church in all ages and countries. That the catholic liturgies of all times and countries have been essentially the same in this respect, is abundantly proved by divines and canonists . Nevertheless, it is to be remarked, that a certain
* Lib. i. c. 25.
+ Lib. i. c. 26.
‡ Lib. i. c. 30.
§ De Templo Salom. cap. 19.
See Explication de la Messe, par Le Brun, Goarius, Morinus, &c.
latitude in mere ceremonies and particular devotions has always been allowed to great or na tional churches, under the regulation of their head pastors. St. Gregory permitted our apostle, St. Augustine, to adopt any usages of this nature for the infant church of the English, which he might choose to borrow from the French or other catholic nations*; and the court of Rome at the present day, so far from requiring the orthodox Greeks who have colleges there to conform to her ritual in these unessential points, obliges them to adhere to their own.V. It appears that mass was sometimes, in former ages, said by the Irish clergy at night. So it was, in the same ages and on the same occasions, namely, on the eves of certain great festivals, by the clergy of every other catholic country. It is still said by them at midnight on Christmas night. In the mean time, we learn from Bede that nine of the clock in the morning was the usual time of saying it f.VI. Bede and Cogitosus speak of "the sacrament of the Lord's body and blood:" whence it appears that the sacrament was in an, cient times administered in both kinds.-I answer, that the Catholics use the same language at the present day, though the though the laity receive the sacrament only under one kind; that the difference in this respect is a mere point of discipline, which may be, and has been changed as the circum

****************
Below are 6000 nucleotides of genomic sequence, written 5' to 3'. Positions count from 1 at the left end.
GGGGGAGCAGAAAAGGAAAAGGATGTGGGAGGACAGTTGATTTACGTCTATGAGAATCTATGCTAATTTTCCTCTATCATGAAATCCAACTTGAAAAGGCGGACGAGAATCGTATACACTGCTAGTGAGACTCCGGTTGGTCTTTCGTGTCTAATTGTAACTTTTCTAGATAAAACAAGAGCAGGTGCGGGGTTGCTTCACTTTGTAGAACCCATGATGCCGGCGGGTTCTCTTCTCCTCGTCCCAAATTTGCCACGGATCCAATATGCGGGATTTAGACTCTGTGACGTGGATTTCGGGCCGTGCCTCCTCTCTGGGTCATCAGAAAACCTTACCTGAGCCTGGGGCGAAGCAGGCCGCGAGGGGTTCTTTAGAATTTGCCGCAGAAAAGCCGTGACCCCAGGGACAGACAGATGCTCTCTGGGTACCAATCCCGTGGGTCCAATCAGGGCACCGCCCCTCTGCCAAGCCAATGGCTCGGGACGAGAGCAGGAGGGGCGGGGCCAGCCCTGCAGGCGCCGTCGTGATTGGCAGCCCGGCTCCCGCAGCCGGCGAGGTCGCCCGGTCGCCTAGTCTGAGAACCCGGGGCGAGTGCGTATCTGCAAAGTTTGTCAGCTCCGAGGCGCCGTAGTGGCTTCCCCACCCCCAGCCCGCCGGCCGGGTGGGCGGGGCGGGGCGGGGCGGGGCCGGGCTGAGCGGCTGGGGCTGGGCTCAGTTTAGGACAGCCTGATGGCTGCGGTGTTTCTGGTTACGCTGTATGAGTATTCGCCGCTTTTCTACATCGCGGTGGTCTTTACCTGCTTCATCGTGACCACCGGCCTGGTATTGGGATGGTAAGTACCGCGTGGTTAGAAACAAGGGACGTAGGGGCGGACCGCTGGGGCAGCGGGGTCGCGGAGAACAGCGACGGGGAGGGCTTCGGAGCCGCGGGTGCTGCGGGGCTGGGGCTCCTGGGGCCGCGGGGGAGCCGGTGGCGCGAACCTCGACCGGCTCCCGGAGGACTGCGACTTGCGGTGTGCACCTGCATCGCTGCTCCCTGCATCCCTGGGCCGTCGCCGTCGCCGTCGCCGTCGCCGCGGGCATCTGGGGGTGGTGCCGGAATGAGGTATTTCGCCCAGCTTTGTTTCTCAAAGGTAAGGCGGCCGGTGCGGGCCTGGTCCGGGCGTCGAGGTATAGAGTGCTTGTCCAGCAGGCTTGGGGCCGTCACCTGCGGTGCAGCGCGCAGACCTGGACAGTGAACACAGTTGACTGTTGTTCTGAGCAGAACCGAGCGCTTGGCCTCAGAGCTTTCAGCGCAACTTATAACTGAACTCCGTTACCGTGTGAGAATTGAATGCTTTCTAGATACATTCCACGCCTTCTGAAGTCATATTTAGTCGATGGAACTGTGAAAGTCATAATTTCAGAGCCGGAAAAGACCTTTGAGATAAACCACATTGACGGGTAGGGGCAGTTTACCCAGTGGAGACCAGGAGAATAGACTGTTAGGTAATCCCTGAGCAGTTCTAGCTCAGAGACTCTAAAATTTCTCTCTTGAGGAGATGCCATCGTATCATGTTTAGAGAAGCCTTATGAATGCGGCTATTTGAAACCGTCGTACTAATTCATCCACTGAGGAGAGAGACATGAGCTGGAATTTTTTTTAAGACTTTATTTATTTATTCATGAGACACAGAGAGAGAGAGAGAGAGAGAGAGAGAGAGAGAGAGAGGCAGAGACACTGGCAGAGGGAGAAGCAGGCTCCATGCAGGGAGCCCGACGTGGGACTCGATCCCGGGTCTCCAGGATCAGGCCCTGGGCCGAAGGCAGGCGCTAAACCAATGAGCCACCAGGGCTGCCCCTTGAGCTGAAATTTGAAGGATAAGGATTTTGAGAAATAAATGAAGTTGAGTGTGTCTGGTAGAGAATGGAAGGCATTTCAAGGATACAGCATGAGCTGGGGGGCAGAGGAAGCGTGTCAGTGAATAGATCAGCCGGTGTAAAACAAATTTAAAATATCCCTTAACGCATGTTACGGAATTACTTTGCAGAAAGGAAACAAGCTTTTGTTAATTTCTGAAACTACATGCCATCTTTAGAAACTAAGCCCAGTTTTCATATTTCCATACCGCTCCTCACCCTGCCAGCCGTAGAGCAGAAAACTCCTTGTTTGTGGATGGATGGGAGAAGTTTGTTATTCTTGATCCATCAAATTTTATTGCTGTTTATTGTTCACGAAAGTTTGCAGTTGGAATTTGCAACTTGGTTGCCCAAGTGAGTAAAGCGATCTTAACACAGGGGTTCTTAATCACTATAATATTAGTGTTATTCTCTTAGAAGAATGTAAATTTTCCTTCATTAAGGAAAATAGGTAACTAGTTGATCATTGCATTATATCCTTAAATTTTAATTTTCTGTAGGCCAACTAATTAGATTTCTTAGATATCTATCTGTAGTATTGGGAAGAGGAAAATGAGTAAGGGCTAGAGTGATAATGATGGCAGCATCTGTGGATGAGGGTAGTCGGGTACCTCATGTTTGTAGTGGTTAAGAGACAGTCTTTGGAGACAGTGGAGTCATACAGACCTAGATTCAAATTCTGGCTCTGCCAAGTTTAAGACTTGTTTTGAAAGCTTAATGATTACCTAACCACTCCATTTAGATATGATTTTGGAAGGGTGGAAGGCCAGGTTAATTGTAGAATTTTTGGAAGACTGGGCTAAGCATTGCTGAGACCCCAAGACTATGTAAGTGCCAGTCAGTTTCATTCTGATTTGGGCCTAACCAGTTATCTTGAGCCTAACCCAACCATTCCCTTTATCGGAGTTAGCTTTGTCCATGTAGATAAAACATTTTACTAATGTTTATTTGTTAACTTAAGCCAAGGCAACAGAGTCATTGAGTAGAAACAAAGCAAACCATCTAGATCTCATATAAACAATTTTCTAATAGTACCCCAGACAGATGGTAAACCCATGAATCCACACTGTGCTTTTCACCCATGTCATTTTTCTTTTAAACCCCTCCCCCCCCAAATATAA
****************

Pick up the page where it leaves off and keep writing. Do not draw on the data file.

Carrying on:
Hist. Ecc. 1. i. c. 27.
+ Hora tertia. Hist. Eccl. 1. iv. c. 22.
stances of time and place required, and that, nevertheless, the present practice of the Church, in communicating the laity under the form of bread alone, was the practice of our infant English church, as appears from Bede himself *. In the mean time, we are to observe that this illustrious doctor of the English church, at the beginning of the ninth century, expressly teaches, not only that the mass is a true sacrifice, in which Christ is truly and really present, but also that a true and proper change or TRANSUBSTANTIATION of the bread and wine into the body and blood of Christ takes place in it. I will transcribe his words in the margin, and I defy the subtilty of the most disingenuous controvertist of your acquaintance to give them any other meaning than that which I have assigned t. VII. Archbishop Lanfranc complains that the Irish neg
* See the History of the Sons of Sabereth, 1. ii. c. 5.
"Lavat nos (Christus) a peccatis nostris quotidie in sanguine suo, cum ejusdem beatæ passionis memoria ad altare replicatur, cum "panis et vini creaturæ in sacramentum carnis et sanguinis ejus, inef"fabili spiritus sanctificatione TRANSFERTUR : sicque corpus et "sanguinis illius non infidelium manibus ad perniciem ipsorum fun"ditur et occiditur, sed fidelium ore, suam sumitur ad salutem.". Bed. Hom. in Epiph. tom. 7.-As the doctrine of the eastern church is particularly implicated in the present controversy, I shall select, from amongst scores of other testimonies relating to it, a passage from the catechistical discourses of a holy father who was bishop of the primitive church of Jerusalem in the fourth century: "The "bread and wine of the eucharist, before the invocation of the ador
able Trinity, were mere bread and wine; but that invocation hav"ing taken place, the bread becomes the body of Christ, and the "wine becomes the blood of Christ.-Since, then, Christ thus de"clares concerning the bread: THIS IS MY BODY, who can